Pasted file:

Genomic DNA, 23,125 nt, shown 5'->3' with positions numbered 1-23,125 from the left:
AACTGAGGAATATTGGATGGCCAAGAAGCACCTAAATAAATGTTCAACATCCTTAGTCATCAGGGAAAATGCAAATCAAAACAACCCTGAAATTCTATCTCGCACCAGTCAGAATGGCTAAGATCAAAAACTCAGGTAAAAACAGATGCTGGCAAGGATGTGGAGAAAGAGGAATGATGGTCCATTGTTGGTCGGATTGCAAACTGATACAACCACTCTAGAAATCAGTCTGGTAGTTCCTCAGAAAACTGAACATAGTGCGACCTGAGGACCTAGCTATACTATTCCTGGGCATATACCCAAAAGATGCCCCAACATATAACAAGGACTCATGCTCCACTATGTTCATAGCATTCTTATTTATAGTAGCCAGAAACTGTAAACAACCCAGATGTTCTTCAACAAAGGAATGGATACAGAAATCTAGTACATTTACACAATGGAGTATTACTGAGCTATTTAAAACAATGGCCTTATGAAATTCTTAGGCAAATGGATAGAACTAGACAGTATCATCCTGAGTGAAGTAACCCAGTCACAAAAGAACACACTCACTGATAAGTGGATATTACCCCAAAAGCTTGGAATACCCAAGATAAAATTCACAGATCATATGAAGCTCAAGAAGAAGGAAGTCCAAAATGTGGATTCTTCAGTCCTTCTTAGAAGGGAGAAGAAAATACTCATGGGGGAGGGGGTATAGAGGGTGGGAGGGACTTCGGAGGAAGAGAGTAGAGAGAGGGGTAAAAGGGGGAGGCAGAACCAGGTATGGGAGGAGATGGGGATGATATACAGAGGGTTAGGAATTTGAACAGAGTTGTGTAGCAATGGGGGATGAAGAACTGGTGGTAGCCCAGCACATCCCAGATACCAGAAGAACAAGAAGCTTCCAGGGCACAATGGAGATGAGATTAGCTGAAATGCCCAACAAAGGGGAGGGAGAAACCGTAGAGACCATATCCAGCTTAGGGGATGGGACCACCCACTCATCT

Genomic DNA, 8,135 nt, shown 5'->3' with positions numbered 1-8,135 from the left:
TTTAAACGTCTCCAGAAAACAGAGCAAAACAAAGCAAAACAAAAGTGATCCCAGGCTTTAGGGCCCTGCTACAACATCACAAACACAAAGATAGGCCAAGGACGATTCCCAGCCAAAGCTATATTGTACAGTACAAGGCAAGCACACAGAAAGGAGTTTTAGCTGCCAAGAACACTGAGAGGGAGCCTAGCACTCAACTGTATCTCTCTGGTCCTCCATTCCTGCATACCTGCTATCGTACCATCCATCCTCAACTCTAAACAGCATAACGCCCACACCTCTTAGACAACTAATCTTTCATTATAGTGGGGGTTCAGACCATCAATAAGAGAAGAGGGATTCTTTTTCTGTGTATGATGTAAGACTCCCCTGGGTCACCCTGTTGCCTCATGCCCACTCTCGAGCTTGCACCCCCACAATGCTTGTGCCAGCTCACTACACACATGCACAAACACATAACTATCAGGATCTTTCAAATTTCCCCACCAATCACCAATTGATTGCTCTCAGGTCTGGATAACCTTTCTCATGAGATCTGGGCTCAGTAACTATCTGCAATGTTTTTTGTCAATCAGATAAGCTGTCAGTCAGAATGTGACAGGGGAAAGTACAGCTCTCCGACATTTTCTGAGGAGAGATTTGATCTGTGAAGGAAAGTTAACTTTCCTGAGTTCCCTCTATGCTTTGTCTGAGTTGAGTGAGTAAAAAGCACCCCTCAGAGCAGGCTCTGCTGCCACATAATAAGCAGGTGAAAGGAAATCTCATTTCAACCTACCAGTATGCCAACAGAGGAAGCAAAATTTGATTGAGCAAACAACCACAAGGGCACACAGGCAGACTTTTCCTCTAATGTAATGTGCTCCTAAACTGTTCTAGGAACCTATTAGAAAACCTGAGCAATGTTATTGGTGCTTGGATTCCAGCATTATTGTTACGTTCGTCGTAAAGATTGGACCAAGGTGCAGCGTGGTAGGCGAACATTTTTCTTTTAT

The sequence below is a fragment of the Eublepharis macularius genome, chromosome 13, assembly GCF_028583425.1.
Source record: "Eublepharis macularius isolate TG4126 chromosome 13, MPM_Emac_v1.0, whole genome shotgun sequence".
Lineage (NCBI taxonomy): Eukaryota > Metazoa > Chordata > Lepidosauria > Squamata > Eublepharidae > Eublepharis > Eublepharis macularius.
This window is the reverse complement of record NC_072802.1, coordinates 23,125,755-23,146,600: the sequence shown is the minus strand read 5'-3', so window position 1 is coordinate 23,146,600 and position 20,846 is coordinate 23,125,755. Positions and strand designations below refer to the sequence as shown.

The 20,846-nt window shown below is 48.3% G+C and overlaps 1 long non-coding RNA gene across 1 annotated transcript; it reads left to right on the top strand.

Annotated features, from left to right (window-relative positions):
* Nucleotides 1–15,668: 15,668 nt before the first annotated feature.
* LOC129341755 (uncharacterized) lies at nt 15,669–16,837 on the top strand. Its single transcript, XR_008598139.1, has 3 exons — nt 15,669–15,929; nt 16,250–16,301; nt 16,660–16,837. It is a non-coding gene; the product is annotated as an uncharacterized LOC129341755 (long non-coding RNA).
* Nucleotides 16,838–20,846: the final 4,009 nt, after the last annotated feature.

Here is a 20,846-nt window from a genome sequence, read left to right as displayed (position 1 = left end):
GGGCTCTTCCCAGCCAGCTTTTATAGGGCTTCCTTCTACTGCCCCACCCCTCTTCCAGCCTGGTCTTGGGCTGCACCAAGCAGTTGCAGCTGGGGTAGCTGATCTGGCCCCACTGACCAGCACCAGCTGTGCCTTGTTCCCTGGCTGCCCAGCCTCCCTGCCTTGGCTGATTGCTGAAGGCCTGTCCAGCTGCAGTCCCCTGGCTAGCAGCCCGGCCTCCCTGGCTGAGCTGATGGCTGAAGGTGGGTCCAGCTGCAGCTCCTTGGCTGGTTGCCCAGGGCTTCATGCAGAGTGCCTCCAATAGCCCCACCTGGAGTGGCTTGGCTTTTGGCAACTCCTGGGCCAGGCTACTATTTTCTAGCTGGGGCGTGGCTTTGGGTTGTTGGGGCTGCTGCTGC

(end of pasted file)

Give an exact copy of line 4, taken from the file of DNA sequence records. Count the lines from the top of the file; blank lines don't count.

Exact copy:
TTTAAACGTCTCCAGAAAACAGAGCAAAACAAAGCAAAACAAAAGTGATCCCAGGCTTTAGGGCCCTGCTACAACATCACAAACACAAAGATAGGCCAAGGACGATTCCCAGCCAAAGCTATATTGTACAGTACAAGGCAAGCACACAGAAAGGAGTTTTAGCTGCCAAGAACACTGAGAGGGAGCCTAGCACTCAACTGTATCTCTCTGGTCCTCCATTCCTGCATACCTGCTATCGTACCATCCATCCTCAACTCTAAACAGCATAACGCCCACACCTCTTAGACAACTAATCTTTCATTATAGTGGGGGTTCAGACCATCAATAAGAGAAGAGGGATTCTTTTTCTGTGTATGATGTAAGACTCCCCTGGGTCACCCTGTTGCCTCATGCCCACTCTCGAGCTTGCACCCCCACAATGCTTGTGCCAGCTCACTACACACATGCACAAACACATAACTATCAGGATCTTTCAAATTTCCCCACCAATCACCAATTGATTGCTCTCAGGTCTGGATAACCTTTCTCATGAGATCTGGGCTCAGTAACTATCTGCAATGTTTTTTGTCAATCAGATAAGCTGTCAGTCAGAATGTGACAGGGGAAAGTACAGCTCTCCGACATTTTCTGAGGAGAGATTTGATCTGTGAAGGAAAGTTAACTTTCCTGAGTTCCCTCTATGCTTTGTCTGAGTTGAGTGAGTAAAAAGCACCCCTCAGAGCAGGCTCTGCTGCCACATAATAAGCAGGTGAAAGGAAATCTCATTTCAACCTACCAGTATGCCAACAGAGGAAGCAAAATTTGATTGAGCAAACAACCACAAGGGCACACAGGCAGACTTTTCCTCTAATGTAATGTGCTCCTAAACTGTTCTAGGAACCTATTAGAAAACCTGAGCAATGTTATTGGTGCTTGGATTCCAGCATTATTGTTACGTTCGTCGTAAAGATTGGACCAAGGTGCAGCGTGGTAGGCGAACATTTTTCTTTTAT